The Leadenhall Market in east London has a long and fascinating history. Its life dates back to the 15th century, when it started as a grain and other foodstuffs market. It survived the Great Fire of 1666 and continued to develop, becoming a hub for wool, leather and cutlery, in addition to food.
In the nineteenth century, the stonework market was redeveloped by Sir Horace Jones into a wrought iron and glass design that still delights the market’s visitors.
Over its years, it has had famous residents and visitors, including many well known wizards when it played the part of Diagon Alley in Harry Potter and the Philosopher’s Stone. But its most famous resident was Tom – so famous that his obituary appeared in the Times after his death at the age of 37 in March 1835.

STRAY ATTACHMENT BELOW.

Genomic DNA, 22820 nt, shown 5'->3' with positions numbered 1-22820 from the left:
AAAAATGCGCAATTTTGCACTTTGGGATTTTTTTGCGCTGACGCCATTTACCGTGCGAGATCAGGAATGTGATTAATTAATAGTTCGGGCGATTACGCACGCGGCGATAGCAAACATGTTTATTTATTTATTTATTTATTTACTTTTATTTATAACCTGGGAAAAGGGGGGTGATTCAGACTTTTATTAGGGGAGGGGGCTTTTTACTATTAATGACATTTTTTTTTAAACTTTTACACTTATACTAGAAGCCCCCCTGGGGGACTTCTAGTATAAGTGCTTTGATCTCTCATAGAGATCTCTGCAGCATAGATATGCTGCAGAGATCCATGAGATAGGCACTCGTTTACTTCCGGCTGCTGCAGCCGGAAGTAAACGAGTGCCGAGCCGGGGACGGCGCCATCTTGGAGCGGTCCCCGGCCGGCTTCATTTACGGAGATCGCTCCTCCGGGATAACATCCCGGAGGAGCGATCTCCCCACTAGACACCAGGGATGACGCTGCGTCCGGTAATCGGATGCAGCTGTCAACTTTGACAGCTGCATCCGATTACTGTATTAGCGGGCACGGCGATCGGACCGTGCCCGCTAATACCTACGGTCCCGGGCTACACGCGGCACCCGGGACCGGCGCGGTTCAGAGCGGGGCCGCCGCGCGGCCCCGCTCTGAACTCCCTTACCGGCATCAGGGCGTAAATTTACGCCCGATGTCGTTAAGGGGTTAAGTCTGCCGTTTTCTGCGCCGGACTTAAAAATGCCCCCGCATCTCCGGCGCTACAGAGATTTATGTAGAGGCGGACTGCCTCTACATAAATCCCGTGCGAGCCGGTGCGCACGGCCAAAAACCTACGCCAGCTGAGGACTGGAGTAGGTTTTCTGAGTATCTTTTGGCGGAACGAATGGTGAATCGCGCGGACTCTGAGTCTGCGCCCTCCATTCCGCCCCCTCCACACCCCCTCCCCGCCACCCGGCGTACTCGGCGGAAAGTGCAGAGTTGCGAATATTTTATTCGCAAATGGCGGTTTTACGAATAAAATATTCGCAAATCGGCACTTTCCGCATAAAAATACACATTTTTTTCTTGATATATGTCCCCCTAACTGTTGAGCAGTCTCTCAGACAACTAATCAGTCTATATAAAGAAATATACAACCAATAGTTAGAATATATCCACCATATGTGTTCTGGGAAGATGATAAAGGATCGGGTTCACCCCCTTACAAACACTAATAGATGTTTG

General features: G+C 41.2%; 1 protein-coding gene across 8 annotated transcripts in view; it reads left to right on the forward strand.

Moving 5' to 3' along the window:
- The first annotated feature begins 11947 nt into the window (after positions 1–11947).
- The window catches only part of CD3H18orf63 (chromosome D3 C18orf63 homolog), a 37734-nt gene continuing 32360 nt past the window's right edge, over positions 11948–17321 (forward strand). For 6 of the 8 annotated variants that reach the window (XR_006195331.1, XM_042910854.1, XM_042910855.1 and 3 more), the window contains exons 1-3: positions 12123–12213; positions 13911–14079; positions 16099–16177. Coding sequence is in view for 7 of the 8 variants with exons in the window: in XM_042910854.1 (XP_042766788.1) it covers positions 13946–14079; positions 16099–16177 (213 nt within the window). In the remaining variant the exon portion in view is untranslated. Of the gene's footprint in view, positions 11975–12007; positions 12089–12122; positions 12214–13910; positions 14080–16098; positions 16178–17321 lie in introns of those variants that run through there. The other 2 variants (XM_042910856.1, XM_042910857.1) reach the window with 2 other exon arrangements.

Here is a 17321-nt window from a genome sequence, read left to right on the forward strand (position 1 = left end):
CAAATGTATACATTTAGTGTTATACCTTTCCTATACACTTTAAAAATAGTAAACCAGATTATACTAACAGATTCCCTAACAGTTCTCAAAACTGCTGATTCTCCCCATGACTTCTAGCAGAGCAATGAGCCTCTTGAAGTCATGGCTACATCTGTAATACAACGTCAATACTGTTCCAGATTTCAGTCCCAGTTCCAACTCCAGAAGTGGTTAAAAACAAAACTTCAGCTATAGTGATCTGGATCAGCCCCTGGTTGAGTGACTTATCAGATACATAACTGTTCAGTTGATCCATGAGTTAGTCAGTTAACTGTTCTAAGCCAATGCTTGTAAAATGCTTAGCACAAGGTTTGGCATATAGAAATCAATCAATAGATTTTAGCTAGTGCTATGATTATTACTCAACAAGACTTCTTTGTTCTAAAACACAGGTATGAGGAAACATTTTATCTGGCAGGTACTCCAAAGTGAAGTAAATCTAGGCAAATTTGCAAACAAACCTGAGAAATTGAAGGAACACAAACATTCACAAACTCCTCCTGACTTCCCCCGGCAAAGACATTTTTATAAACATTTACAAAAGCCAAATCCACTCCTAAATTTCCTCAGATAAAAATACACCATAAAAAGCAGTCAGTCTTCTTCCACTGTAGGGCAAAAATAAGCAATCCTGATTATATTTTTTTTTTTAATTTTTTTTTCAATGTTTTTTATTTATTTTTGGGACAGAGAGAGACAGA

Tom was a goose, said to have arrived from Belgium having followed his girlfriend. The rest of his flock rapidly became dinner for market shoppers, but Tom survived and became a regular visitor to the market and the surrounding inns, where he was welcomed and fed with scraps. After his death from natural causes, he was buried at the market.
Copyright Debbie Smyth, 30 June 2016
Part of Cee’s B&W Challenge